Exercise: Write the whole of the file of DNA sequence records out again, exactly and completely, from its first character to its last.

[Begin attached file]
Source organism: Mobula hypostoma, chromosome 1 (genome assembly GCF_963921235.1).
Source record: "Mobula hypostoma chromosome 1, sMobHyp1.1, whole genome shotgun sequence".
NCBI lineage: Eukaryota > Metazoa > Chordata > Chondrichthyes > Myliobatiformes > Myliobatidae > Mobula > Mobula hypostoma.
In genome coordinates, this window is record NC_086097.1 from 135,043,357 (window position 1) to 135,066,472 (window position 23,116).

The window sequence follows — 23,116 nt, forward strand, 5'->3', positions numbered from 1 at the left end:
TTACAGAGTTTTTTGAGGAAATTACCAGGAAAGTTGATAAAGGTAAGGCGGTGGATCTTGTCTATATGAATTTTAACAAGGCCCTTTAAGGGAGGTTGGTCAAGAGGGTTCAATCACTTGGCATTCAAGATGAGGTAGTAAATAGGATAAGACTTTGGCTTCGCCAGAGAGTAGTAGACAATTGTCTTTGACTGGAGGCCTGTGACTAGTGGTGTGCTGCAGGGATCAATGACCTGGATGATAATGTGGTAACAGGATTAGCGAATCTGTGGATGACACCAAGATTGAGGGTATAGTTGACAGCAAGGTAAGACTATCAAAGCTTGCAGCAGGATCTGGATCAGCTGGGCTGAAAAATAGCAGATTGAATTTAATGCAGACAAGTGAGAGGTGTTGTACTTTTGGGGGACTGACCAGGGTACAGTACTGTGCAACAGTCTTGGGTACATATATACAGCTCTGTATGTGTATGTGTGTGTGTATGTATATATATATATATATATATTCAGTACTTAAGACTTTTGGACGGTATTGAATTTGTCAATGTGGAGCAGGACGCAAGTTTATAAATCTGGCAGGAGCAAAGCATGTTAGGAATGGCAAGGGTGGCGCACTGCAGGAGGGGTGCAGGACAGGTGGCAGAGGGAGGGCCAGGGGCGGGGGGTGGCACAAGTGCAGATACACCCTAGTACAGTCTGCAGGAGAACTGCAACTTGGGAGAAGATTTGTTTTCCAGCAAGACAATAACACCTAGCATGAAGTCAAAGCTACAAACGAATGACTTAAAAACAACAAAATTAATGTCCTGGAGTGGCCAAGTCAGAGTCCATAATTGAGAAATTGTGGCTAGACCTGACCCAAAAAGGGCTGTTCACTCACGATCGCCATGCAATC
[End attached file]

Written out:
Source organism: Mobula hypostoma, chromosome 1 (genome assembly GCF_963921235.1).
Source record: "Mobula hypostoma chromosome 1, sMobHyp1.1, whole genome shotgun sequence".
NCBI lineage: Eukaryota > Metazoa > Chordata > Chondrichthyes > Myliobatiformes > Myliobatidae > Mobula > Mobula hypostoma.
In genome coordinates, this window is record NC_086097.1 from 135,043,357 (window position 1) to 135,066,472 (window position 23,116).

The window sequence follows — 23,116 nt, forward strand, 5'->3', positions numbered from 1 at the left end:
TTACAGAGTTTTTTGAGGAAATTACCAGGAAAGTTGATAAAGGTAAGGCGGTGGATCTTGTCTATATGAATTTTAACAAGGCCCTTTAAGGGAGGTTGGTCAAGAGGGTTCAATCACTTGGCATTCAAGATGAGGTAGTAAATAGGATAAGACTTTGGCTTCGCCAGAGAGTAGTAGACAATTGTCTTTGACTGGAGGCCTGTGACTAGTGGTGTGCTGCAGGGATCAATGACCTGGATGATAATGTGGTAACAGGATTAGCGAATCTGTGGATGACACCAAGATTGAGGGTATAGTTGACAGCAAGGTAAGACTATCAAAGCTTGCAGCAGGATCTGGATCAGCTGGGCTGAAAAATAGCAGATTGAATTTAATGCAGACAAGTGAGAGGTGTTGTACTTTTGGGGGACTGACCAGGGTACAGTACTGTGCAACAGTCTTGGGTACATATATACAGCTCTGTATGTGTATGTGTGTGTGTATGTATATATATATATATATATATTCAGTACTTAAGACTTTTGGACGGTATTGAATTTGTCAATGTGGAGCAGGACGCAAGTTTATAAATCTGGCAGGAGCAAAGCATGTTAGGAATGGCAAGGGTGGCGCACTGCAGGAGGGGTGCAGGACAGGTGGCAGAGGGAGGGCCAGGGGCGGGGGGTGGCACAAGTGCAGATACACCCTAGTACAGTCTGCAGGAGAACTGCAACTTGGGAGAAGATTTGTTTTCCAGCAAGACAATAACACCTAGCATGAAGTCAAAGCTACAAACGAATGACTTAAAAACAACAAAATTAATGTCCTGGAGTGGCCAAGTCAGAGTCCATAATTGAGAAATTGTGGCTAGACCTGACCCAAAAAGGGCTGTTCACTCACGATCGCCATGCAATC